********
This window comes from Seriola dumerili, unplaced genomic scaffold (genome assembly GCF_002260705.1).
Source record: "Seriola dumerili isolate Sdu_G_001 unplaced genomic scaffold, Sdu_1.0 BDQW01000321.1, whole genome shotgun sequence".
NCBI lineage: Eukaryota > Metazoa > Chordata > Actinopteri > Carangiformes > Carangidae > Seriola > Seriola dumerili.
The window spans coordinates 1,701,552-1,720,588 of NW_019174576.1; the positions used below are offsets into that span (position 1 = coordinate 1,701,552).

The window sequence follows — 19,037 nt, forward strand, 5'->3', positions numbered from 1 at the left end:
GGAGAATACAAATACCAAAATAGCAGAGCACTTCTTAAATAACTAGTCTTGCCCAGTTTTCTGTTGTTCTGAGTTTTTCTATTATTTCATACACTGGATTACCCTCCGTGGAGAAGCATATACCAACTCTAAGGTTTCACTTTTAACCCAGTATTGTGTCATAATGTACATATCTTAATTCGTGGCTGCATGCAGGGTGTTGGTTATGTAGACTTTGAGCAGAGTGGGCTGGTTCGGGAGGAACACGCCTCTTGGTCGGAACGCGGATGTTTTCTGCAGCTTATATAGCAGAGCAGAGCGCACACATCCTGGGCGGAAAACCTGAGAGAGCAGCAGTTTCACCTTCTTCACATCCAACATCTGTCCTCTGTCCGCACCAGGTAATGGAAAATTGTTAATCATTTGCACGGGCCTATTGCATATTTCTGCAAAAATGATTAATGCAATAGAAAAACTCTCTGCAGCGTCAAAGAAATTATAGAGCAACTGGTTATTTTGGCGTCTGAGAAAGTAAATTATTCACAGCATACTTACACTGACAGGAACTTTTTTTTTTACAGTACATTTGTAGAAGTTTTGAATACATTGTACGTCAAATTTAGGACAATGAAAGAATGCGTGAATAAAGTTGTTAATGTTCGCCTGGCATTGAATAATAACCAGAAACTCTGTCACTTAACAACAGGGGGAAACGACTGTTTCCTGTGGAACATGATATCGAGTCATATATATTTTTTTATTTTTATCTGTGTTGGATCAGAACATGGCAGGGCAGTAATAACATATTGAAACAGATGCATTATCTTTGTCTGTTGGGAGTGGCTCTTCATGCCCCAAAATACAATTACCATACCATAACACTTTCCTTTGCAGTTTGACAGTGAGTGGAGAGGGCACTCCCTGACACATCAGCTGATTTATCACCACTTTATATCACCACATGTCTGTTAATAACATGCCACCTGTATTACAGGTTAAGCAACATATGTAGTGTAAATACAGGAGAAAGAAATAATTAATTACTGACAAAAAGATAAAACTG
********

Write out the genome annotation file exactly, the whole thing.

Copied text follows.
This window comes from Seriola dumerili, unplaced genomic scaffold (genome assembly GCF_002260705.1).
Source record: "Seriola dumerili isolate Sdu_G_001 unplaced genomic scaffold, Sdu_1.0 BDQW01000321.1, whole genome shotgun sequence".
NCBI lineage: Eukaryota > Metazoa > Chordata > Actinopteri > Carangiformes > Carangidae > Seriola > Seriola dumerili.
The window spans coordinates 1,701,552-1,720,588 of NW_019174576.1; the positions used below are offsets into that span (position 1 = coordinate 1,701,552).

The window sequence follows — 19,037 nt, forward strand, 5'->3', positions numbered from 1 at the left end:
GGAGAATACAAATACCAAAATAGCAGAGCACTTCTTAAATAACTAGTCTTGCCCAGTTTTCTGTTGTTCTGAGTTTTTCTATTATTTCATACACTGGATTACCCTCCGTGGAGAAGCATATACCAACTCTAAGGTTTCACTTTTAACCCAGTATTGTGTCATAATGTACATATCTTAATTCGTGGCTGCATGCAGGGTGTTGGTTATGTAGACTTTGAGCAGAGTGGGCTGGTTCGGGAGGAACACGCCTCTTGGTCGGAACGCGGATGTTTTCTGCAGCTTATATAGCAGAGCAGAGCGCACACATCCTGGGCGGAAAACCTGAGAGAGCAGCAGTTTCACCTTCTTCACATCCAACATCTGTCCTCTGTCCGCACCAGGTAATGGAAAATTGTTAATCATTTGCACGGGCCTATTGCATATTTCTGCAAAAATGATTAATGCAATAGAAAAACTCTCTGCAGCGTCAAAGAAATTATAGAGCAACTGGTTATTTTGGCGTCTGAGAAAGTAAATTATTCACAGCATACTTACACTGACAGGAACTTTTTTTTTTACAGTACATTTGTAGAAGTTTTGAATACATTGTACGTCAAATTTAGGACAATGAAAGAATGCGTGAATAAAGTTGTTAATGTTCGCCTGGCATTGAATAATAACCAGAAACTCTGTCACTTAACAACAGGGGGAAACGACTGTTTCCTGTGGAACATGATATCGAGTCATATATATTTTTTTATTTTTATCTGTGTTGGATCAGAACATGGCAGGGCAGTAATAACATATTGAAACAGATGCATTATCTTTGTCTGTTGGGAGTGGCTCTTCATGCCCCAAAATACAATTACCATACCATAACACTTTCCTTTGCAGTTTGACAGTGAGTGGAGAGGGCACTCCCTGACACATCAGCTGATTTATCACCACTTTATATCACCACATGTCTGTTAATAACATGCCACCTGTATTACAGGTTAAGCAACATATGTAGTGTAAATACAGGAGAAAGAAATAATTAATTACTGACAAAAAGATAAAACTG